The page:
Burping your baby especially if you’re a first-time mom is going to take some time to get used to. I was actually kind of nervous burping my daughter at first. I wasn’t sure how hard to pat or if I was patting too hard. And I most definitely not the best at burping her regularly after each feed.

However, once I incorporated burping more often after each feed, she became less irritable. Which ultimately meant she was less fussy.

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6. Go outside

Babies need fresh air just like you and me. And I’ve noticed that they tend to be more content when they’re outside. Some things that have worked for my daughter and I is walking around outside while she’s in a baby carrier (nice and snug to mama) and breastfeeding her in a rocking chair outside.

7. Swaddle

Your baby was nice and cozy in your womb. So swaddling creates a tight-knit environment that she’s been accustomed to. It provides security and warmth which in turn comforts the baby.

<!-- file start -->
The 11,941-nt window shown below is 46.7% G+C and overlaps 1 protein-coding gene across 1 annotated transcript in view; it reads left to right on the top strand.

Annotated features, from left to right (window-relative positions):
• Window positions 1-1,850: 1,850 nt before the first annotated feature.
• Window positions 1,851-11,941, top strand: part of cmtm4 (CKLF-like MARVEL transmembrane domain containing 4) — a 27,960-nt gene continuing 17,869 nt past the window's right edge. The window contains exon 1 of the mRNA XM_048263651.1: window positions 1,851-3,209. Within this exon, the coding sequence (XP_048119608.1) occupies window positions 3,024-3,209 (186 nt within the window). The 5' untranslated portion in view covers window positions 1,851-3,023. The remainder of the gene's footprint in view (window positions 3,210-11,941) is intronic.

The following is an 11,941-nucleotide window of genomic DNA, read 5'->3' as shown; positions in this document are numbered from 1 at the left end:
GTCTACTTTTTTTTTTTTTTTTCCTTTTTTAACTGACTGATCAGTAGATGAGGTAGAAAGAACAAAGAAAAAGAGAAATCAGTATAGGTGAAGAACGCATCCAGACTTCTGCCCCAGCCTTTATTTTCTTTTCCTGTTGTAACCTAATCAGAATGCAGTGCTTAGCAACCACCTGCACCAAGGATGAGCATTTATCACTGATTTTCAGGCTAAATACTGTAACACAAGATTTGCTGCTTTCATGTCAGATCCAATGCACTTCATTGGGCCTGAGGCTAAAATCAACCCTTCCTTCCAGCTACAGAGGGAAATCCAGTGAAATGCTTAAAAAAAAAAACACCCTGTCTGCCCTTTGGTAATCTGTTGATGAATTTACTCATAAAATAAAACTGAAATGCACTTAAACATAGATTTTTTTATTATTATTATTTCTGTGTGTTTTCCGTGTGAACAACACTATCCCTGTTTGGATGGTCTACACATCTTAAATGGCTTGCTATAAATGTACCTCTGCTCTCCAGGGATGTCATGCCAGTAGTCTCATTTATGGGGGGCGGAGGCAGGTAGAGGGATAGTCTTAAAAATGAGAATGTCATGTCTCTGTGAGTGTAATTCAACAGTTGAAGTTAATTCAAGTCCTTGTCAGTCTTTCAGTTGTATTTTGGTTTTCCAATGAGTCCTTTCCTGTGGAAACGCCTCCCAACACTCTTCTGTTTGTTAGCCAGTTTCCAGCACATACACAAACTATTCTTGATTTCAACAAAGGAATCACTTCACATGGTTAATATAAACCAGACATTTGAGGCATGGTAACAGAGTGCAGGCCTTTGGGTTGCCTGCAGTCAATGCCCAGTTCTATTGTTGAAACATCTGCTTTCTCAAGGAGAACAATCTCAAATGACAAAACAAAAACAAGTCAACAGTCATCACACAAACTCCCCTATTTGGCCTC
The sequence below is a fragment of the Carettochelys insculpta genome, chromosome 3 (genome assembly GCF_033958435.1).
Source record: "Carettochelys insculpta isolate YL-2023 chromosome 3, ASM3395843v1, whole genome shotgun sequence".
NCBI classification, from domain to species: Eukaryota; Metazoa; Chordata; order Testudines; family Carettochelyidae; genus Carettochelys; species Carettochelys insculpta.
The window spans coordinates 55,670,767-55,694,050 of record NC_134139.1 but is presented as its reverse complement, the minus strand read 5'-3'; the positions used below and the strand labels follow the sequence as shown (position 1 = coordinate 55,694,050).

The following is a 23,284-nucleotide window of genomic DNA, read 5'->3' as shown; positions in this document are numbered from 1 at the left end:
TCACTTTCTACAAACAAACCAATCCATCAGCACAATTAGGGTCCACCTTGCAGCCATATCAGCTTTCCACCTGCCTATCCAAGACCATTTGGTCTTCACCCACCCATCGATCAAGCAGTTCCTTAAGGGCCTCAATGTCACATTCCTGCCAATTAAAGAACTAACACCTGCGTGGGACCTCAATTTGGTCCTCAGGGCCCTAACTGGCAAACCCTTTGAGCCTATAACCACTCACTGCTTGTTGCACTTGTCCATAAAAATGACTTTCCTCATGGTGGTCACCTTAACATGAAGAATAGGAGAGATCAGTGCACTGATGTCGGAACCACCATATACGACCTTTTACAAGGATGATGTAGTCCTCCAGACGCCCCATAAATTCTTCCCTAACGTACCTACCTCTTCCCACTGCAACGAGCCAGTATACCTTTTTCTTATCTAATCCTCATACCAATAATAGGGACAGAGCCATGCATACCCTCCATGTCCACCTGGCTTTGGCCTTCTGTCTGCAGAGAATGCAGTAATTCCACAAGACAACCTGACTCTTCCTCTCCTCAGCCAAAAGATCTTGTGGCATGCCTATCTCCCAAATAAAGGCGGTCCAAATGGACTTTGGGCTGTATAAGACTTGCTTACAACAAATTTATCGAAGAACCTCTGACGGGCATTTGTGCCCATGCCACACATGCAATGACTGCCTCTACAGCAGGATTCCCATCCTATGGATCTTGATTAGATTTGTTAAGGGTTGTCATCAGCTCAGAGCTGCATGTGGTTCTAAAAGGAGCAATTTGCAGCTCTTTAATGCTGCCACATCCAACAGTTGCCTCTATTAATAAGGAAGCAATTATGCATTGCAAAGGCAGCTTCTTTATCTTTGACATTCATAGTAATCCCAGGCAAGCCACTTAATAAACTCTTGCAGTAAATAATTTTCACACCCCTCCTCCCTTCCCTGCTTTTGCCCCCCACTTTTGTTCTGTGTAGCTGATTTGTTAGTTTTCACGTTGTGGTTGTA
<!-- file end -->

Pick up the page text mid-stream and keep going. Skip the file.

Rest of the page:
Babies also have startle reflexes. So they tend to jerk and flail their arms or legs that’ll startle them. Swaddling your baby will prevent that from happening. And swaddle is actually one of the 5 S’s that providers have recommended moms of colicky babies incorporate.

8. Gas drops or gripe water

You might’ve heard of gas drops and gripe water. I was actually pretty hesitant about these forms of “treating” colic because I wanted to stay away from giving her something she had to ingest. But after doing more research I felt more comfortable branching out and also learned a few things on the way.

Gas drops are medical treatment. The main ingredient in these drops is a substance called simethicone. It breaks up gas bubbles that are trapped in your baby’s tummy which makes it easier for them to pass gas.

Gripe water is a homeopathic treatment. In other words, it’s an alternative medicine containing a mixture of water and herbs. It has the same purpose as gas drops which is to soothe the baby’s tummy.

I ended up buying both gas drops and gripe water to help with my daughter’s colic. And both forms of treatment worked well. She was passing gas, her tummy was less hard, and was less fussy from it.

9. Create a routine

Babies thrive on routine and rhythm. This may be a little more difficult for working moms. But you can definitely make it happen. Have a routine for workdays and another routine for days you’re off work such as set scheduled naps and feeds. As you already know, babies cry when they’re uncomfortable, hungry, and tired. And being overtired can make colic even worse.